Creating ‘a Bit of an Edge’ As the head of a veterinary externship program, Mary Anne Evans saw how a Manor College education carries a different meaning. Coming out of Manor College in 2006, Mary Anne Evans thought all veterinary technician programs were similar. She worked with animals in her early years at Manor, preparing her for what she’d face in the real world. It wasn’t until she became the head of the externship program at a veterinary specialist in Malvern that she realized the Manor College program is built differently. “In other programs, they have the lectures and rely heavily on the externships for getting their students hands-on experience,” Evans says. “You get someone from Manor, you know that they know what they’re doing. There’s a bit of an edge.” After working in the veterinary field for nearly two decades, Evans returned to Manor College in 2018 to complete a Bachelor’s degree in Interdisciplinary: Science, Mathematics and Engineering. The separation for Manor students stems from the genuine care given to them by faculty at the institution, she said. “I definitely wanted to go back there because I knew I’d get a better education in a smaller setting that worked for me,” Evans said. “The professors are open to different ideas and were really instrumental in guiding me towards the appropriate way to do things.” Evans found her guiding light with Dr. Julie Senecoff. The professor encouraged her to pursue an Interdisciplinary degree. That led her to Mary Sims, who helped Evans through several introductory law courses. “I’m used to science classes and here I was taking intro law classes that were outside of my realm,” Evans said, “but Mary, even through email, was very easy to talk to and helped me out so much.” As the sole provider for her three children, Evans returned to Manor to create a better life for them by equipping herself with the right tools to advance in her career. The pandemic made those goals even more difficult, as Evans now helped them attend school virtually while working and taking her own classes. In May 2021, she officially graduated from Manor College. “The last year has been really tough, but I knew I had to finish,” Evans said. “The end was there and I just needed to power through.” She believes having clear goals and help from professors like Sims helped her to the finish line. “It’s going to be tough, but know it’s possible,” Evans said. “You have to utilize your professors. Everyone at Manor wants to see you do well and that’s important. As long as you’re willing to put the work in, you just need to know your goals and you can do it.” Mary Anne Evans is one of several Bachelor’s graduates in the Class of 2021. To find out more about Manor College and how to apply, click here.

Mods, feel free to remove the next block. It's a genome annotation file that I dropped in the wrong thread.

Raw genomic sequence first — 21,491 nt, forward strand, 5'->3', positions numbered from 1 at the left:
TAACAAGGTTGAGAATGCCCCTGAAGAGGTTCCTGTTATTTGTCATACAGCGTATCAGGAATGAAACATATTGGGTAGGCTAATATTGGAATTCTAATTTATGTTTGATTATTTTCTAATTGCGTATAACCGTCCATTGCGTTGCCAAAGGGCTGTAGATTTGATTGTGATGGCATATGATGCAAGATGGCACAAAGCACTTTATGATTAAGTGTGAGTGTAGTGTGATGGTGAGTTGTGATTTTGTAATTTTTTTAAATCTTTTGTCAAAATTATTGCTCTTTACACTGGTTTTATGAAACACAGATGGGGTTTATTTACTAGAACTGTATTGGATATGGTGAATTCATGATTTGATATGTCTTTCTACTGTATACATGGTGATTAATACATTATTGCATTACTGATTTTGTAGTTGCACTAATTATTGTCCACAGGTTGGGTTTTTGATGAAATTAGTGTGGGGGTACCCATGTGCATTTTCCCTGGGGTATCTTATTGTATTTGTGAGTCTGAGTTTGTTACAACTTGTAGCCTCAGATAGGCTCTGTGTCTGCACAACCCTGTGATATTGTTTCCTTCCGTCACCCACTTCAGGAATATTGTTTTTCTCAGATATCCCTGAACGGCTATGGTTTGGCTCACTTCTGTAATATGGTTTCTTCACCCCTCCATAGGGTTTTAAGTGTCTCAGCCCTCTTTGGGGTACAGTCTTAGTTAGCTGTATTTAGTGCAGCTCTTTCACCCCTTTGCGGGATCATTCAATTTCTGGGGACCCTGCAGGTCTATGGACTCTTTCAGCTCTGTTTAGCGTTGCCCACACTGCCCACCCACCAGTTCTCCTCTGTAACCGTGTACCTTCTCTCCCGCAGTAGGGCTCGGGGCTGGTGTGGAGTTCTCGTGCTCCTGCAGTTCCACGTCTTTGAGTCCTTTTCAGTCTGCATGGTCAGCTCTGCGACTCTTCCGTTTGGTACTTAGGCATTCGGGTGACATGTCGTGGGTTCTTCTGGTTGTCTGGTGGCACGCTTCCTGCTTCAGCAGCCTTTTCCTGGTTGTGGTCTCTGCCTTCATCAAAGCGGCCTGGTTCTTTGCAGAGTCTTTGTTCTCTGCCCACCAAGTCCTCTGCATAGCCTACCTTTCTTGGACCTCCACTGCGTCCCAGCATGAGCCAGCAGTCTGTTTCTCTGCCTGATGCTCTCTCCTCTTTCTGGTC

‘Don’t give up’ From homework in the hospital just hours after giving birth to a sleeping toddler on her shoulder at graduation day, Amani Butcher persevered through several challenges in receiving her Manor College degree. Not even 24 hours passed since Amani Butcher gave birth to her son, but the 23-year-old mother found herself back in her books for Manor College. She had homework to finish and knew the professors would appreciate her turning in the work under the circumstances. Two years later, with her son Aaidyn in attendance, Amani received her Bachelor’s degree in Criminal Justice from the institution. “There would be times that I would be so tired from motherhood that I couldn’t do anything,” said Amani, now 25. “Every one of the professors I had at Manor took their time with me. They were so compassionate and there for me.” *** Amani’s mother, Lori Butcher, stood behind her daughter on every step of Amani’s Manor College journey. When Amani began looking at colleges, Lori suggested Manor because of the personal attention the faculty gives to students. When Amani discovered she was pregnant with Aaidyn, Lori became the reassuring presence Amani needed. “There were times that I was crying, telling myself, ‘I can’t do this,’ and she’d tell me, ‘It’s OK. You can do it. I’m here to talk,’” Amani says. As Amani walked off stage with degree in hand, Lori anxiously waited. With Aaidyn draped over her shoulder and tears in her eyes, Lori walked up to Amani and hugged her. “She knows I’ve been through a lot and it was so amazing,” Amani says. “She wanted to see me happy and live my life to the fullest. She’s seen me evolve into what I am today.” *** Amani admits there were plenty of times that she could’ve lost sight of her goals and dropped out of school. When those times do come up, she tells others to lean on those closest to you – especially the professors at Manor College. “Your advisors are there to talk to you and help keep you moving,” Amani says. “Not a lot of schools offer that sort of thing. The professors want to see you do well in life. Students need to know that you can do your best, just don’t give up.” Amani Butcher is one of several Bachelor’s graduates in the Class of 2021. To find out more about Manor College and how to apply, click here.